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    Chavy
    Participant

    No, I’m not taking it as a diagnosis, but you def sound very knowledgeable.

    I think I’m the anxious attachment. When I say emotional dependence, I mean feeling very dependent on one’s therapist because it’s safe and she provides with needs that weren’t provided with.

    In regard to your 2nd to last paragraph, I find that I’m def attached to my therapist in a way that feel agonizingly painful at times, but I don’t have an avoidant attachment.

    Again, I’m taking all this info as just info and trying to better understand myself. Isn’t Complex PTSD for people with PTSD? I’m just guessing that it is.

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    melissa
    Participant

    Aww thanks 🙂

    I guess I did a lot of reading, because like most of us here, I so want to understand what makes me be the way I am and how I can understand my story…

     

    The fact that you see your dependence on your therapist as something to work through so you shouldn’t be dependent, makes me think that, in fact, you may not be as “anxiously” attached as you say.

    The question is: How are you with other close people in your life? Do you also find yourself dependent on them? That will answer the question, because a safe therapy relationship is meant to allow for that attachment that you couldn’t get before, so it’s hard to judge based on that alone.

    Complex PTSD is actually not the same as standard PTSD. It’s known as “relational trauma.”

    It’s a “diagnosis” (though I think not an official one) for those who grew up in an environment that may not have been overtly abusive, but it was very damaging nontheless, because there was no one present to take care of the child in the way any healthy child needs.

     

     

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    Chavy
    Participant

    Hmm… So I am quite clingy with others too and have had relationships that weren’t the best… I still think it is an anxious attachment, but I’m curious to hear why you think it may not be.

    And, you’re welcome! Learning more about ourselves is def very important and validating! 🙂 And, while I’m at it, I have to add that your writing is very, very professional! 🙂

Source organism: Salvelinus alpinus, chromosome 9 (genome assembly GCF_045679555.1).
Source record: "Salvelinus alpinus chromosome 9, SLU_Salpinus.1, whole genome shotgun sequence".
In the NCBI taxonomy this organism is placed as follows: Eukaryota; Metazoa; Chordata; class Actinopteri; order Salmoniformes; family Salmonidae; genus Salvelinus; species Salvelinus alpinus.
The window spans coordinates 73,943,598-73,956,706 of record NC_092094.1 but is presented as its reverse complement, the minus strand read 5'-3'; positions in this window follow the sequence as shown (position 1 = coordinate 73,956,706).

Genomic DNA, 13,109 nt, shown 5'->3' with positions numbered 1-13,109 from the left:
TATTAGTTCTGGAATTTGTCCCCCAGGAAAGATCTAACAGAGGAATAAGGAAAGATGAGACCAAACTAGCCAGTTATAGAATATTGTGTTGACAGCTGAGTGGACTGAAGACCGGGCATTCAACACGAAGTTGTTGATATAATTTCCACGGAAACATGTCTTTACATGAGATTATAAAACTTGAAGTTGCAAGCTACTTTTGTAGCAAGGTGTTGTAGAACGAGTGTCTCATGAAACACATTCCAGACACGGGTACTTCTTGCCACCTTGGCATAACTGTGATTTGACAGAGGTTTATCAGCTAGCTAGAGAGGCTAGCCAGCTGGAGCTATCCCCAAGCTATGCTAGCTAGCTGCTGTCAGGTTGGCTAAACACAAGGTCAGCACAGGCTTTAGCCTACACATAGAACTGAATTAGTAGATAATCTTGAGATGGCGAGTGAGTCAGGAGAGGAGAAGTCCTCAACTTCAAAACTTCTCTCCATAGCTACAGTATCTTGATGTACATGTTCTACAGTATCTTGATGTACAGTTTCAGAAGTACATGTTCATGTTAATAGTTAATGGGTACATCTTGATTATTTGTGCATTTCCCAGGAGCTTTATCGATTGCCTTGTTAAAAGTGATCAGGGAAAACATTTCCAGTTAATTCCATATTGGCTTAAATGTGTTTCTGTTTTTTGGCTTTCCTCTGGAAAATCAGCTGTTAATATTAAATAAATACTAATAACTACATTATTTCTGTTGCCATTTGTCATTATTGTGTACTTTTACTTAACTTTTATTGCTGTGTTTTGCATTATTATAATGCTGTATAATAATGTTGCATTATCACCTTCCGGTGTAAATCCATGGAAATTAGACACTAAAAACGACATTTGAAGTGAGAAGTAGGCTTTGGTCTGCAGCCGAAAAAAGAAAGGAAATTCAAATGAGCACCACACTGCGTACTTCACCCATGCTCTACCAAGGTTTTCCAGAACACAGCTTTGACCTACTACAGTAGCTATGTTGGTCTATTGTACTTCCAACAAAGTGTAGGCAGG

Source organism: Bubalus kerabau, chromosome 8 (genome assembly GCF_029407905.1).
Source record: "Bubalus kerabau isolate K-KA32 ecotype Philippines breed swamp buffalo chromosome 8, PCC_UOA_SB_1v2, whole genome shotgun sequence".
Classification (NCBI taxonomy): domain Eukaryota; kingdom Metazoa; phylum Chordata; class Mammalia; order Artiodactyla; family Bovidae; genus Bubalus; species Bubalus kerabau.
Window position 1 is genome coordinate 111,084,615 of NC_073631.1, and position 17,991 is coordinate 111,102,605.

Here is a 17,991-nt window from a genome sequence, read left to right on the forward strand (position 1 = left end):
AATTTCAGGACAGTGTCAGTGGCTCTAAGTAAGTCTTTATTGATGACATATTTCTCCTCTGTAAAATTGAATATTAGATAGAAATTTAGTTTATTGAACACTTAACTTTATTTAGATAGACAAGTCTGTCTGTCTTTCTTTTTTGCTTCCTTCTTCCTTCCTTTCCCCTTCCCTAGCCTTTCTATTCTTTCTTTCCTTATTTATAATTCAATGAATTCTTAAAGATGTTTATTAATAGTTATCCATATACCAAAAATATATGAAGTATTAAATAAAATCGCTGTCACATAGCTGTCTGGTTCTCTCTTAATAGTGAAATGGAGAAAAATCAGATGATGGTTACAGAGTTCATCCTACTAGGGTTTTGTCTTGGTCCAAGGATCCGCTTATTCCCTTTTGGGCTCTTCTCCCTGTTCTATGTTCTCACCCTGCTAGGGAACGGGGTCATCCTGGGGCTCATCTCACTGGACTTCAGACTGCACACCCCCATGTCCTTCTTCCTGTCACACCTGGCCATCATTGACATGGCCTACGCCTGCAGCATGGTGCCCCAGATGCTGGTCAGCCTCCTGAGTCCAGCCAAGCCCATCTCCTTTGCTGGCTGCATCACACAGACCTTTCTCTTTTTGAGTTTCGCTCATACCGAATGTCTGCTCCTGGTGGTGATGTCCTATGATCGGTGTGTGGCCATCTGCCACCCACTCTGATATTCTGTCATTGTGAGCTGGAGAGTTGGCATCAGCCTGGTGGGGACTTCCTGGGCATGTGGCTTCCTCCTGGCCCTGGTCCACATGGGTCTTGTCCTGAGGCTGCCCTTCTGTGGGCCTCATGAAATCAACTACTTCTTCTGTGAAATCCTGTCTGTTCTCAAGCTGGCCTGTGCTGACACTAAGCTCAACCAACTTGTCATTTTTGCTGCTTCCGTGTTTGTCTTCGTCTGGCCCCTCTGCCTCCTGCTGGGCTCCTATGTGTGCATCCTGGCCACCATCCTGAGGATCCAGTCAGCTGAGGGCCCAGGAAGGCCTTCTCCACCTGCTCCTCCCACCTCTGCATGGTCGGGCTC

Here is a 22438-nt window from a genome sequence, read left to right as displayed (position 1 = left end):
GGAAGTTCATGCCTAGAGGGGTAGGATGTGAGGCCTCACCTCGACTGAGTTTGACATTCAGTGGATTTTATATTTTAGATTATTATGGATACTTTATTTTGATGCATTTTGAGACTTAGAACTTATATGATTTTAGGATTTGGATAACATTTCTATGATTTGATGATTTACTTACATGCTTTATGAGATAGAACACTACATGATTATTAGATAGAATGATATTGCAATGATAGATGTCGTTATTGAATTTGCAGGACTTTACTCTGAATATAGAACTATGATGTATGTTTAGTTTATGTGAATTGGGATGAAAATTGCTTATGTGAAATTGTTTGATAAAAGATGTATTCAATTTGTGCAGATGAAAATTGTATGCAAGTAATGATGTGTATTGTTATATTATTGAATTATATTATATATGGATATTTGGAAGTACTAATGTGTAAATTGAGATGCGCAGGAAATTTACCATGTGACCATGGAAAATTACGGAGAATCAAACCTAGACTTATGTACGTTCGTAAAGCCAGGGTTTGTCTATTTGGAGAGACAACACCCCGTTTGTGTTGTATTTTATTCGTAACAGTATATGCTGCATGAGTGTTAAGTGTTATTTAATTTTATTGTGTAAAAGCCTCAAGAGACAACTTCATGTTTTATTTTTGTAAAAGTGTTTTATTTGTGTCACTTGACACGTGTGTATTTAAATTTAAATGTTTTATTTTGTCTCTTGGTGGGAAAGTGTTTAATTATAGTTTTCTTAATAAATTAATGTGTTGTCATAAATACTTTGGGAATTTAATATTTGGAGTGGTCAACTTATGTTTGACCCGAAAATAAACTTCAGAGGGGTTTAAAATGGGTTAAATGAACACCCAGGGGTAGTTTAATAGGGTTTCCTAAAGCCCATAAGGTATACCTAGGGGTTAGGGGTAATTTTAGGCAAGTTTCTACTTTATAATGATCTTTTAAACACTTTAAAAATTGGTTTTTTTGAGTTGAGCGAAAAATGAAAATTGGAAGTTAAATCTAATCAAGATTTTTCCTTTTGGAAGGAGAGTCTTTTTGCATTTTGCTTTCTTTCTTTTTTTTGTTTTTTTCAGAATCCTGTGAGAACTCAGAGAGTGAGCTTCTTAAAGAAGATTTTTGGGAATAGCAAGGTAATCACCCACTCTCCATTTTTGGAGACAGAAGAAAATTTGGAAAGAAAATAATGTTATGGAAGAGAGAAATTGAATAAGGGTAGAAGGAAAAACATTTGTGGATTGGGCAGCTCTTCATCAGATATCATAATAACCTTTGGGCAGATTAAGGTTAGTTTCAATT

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    melissa
    Participant

    Yes, you know yourself best.

    Sometimes in therapy the need for a therapist is a new thing, and so one is desperate to do away with that, and that’s what made me say that it may be an original avoidant-turned-clingy-in-therapy attachment. But it was definitely just my biased, definitely not professional assumption 😉

     

    Thank you for your kind words!

    And really a (good) therapist is the best person to work through all these attachment issues. And to discuss it with them! Did you ever try broaching it with yours? It’s not easy, I know…

     

     

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    melissa
    Participant

    By the way, I got totally sidetracked with the “emotional neglect” aspect.

    But I just read your original question (as opposed to the OP’s questions, which I was sort of going with), and absolutely.

    Inconsistency in care and reliability as a child will bring about anxious attachment.

    If it gets the direct “neglect” label, I don’t know, but it’s definitely caused by lack of stability, attunement and care/love in childhood.

     

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    Chavy
    Participant

    In response to melissa's post #14093:

    Yup! We’ve discussed it many times and are working through it.

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    Chavy
    Participant

    In response to melissa's post #14093:

    Yeah, we’ve discussed it.

    Thanks so much!